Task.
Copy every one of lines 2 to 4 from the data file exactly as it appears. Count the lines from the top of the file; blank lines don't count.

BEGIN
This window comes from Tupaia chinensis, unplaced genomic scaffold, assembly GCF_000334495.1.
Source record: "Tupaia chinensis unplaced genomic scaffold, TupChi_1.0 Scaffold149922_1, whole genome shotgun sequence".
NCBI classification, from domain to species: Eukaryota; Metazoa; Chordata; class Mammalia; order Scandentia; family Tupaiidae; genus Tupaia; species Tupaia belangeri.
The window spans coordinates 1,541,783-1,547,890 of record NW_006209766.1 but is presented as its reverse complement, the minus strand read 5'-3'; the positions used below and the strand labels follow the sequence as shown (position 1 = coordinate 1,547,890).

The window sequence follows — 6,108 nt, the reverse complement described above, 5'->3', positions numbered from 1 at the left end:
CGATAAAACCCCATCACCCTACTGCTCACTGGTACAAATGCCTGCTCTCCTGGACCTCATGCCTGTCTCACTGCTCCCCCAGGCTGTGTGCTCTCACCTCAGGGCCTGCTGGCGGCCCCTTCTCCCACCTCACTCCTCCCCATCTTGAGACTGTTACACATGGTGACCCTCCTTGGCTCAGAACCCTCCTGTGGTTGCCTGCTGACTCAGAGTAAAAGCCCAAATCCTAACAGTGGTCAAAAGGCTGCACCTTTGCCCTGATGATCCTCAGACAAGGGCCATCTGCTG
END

Source record: "Tupaia chinensis unplaced genomic scaffold, TupChi_1.0 Scaffold149922_1, whole genome shotgun sequence".
NCBI classification, from domain to species: Eukaryota; Metazoa; Chordata; class Mammalia; order Scandentia; family Tupaiidae; genus Tupaia; species Tupaia belangeri.
The window spans coordinates 1,541,783-1,547,890 of record NW_006209766.1 but is presented as its reverse complement, the minus strand read 5'-3'; the positions used below and the strand labels follow the sequence as shown (position 1 = coordinate 1,547,890).